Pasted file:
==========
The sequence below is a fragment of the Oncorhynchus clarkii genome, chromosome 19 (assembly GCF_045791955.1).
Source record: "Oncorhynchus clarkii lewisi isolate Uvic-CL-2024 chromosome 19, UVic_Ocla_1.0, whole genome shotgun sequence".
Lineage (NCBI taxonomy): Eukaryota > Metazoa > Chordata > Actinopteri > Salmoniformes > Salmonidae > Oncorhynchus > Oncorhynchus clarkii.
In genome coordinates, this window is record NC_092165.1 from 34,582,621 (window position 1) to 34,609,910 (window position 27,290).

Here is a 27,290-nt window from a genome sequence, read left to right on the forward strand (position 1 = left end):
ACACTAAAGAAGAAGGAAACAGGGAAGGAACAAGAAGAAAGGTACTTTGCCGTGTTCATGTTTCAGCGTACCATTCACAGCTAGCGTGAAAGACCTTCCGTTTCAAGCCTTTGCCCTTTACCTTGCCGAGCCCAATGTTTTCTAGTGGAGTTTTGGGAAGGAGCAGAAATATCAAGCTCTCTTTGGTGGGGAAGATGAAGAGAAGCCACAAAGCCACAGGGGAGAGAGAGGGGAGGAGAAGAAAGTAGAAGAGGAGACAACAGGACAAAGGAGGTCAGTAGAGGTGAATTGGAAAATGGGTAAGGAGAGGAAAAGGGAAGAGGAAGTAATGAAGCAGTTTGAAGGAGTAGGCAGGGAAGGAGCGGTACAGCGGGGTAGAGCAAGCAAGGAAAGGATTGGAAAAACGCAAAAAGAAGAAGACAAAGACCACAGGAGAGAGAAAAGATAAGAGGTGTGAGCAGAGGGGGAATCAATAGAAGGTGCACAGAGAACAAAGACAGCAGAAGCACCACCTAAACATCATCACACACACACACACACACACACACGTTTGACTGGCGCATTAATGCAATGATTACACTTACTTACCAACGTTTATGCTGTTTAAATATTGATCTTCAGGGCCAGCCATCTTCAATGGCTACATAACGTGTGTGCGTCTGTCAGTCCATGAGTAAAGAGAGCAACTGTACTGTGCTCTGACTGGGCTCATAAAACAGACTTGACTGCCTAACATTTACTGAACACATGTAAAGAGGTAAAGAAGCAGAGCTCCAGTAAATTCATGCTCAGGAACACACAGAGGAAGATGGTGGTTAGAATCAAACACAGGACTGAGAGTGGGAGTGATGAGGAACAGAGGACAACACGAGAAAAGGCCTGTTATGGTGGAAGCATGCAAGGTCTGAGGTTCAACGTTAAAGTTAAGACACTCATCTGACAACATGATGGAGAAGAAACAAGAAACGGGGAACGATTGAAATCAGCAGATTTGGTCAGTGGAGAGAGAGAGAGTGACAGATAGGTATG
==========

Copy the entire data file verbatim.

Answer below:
The sequence below is a fragment of the Oncorhynchus clarkii genome, chromosome 19 (assembly GCF_045791955.1).
Source record: "Oncorhynchus clarkii lewisi isolate Uvic-CL-2024 chromosome 19, UVic_Ocla_1.0, whole genome shotgun sequence".
Lineage (NCBI taxonomy): Eukaryota > Metazoa > Chordata > Actinopteri > Salmoniformes > Salmonidae > Oncorhynchus > Oncorhynchus clarkii.
In genome coordinates, this window is record NC_092165.1 from 34,582,621 (window position 1) to 34,609,910 (window position 27,290).

Here is a 27,290-nt window from a genome sequence, read left to right on the forward strand (position 1 = left end):
ACACTAAAGAAGAAGGAAACAGGGAAGGAACAAGAAGAAAGGTACTTTGCCGTGTTCATGTTTCAGCGTACCATTCACAGCTAGCGTGAAAGACCTTCCGTTTCAAGCCTTTGCCCTTTACCTTGCCGAGCCCAATGTTTTCTAGTGGAGTTTTGGGAAGGAGCAGAAATATCAAGCTCTCTTTGGTGGGGAAGATGAAGAGAAGCCACAAAGCCACAGGGGAGAGAGAGGGGAGGAGAAGAAAGTAGAAGAGGAGACAACAGGACAAAGGAGGTCAGTAGAGGTGAATTGGAAAATGGGTAAGGAGAGGAAAAGGGAAGAGGAAGTAATGAAGCAGTTTGAAGGAGTAGGCAGGGAAGGAGCGGTACAGCGGGGTAGAGCAAGCAAGGAAAGGATTGGAAAAACGCAAAAAGAAGAAGACAAAGACCACAGGAGAGAGAAAAGATAAGAGGTGTGAGCAGAGGGGGAATCAATAGAAGGTGCACAGAGAACAAAGACAGCAGAAGCACCACCTAAACATCATCACACACACACACACACACACACACGTTTGACTGGCGCATTAATGCAATGATTACACTTACTTACCAACGTTTATGCTGTTTAAATATTGATCTTCAGGGCCAGCCATCTTCAATGGCTACATAACGTGTGTGCGTCTGTCAGTCCATGAGTAAAGAGAGCAACTGTACTGTGCTCTGACTGGGCTCATAAAACAGACTTGACTGCCTAACATTTACTGAACACATGTAAAGAGGTAAAGAAGCAGAGCTCCAGTAAATTCATGCTCAGGAACACACAGAGGAAGATGGTGGTTAGAATCAAACACAGGACTGAGAGTGGGAGTGATGAGGAACAGAGGACAACACGAGAAAAGGCCTGTTATGGTGGAAGCATGCAAGGTCTGAGGTTCAACGTTAAAGTTAAGACACTCATCTGACAACATGATGGAGAAGAAACAAGAAACGGGGAACGATTGAAATCAGCAGATTTGGTCAGTGGAGAGAGAGAGAGTGACAGATAGGTATG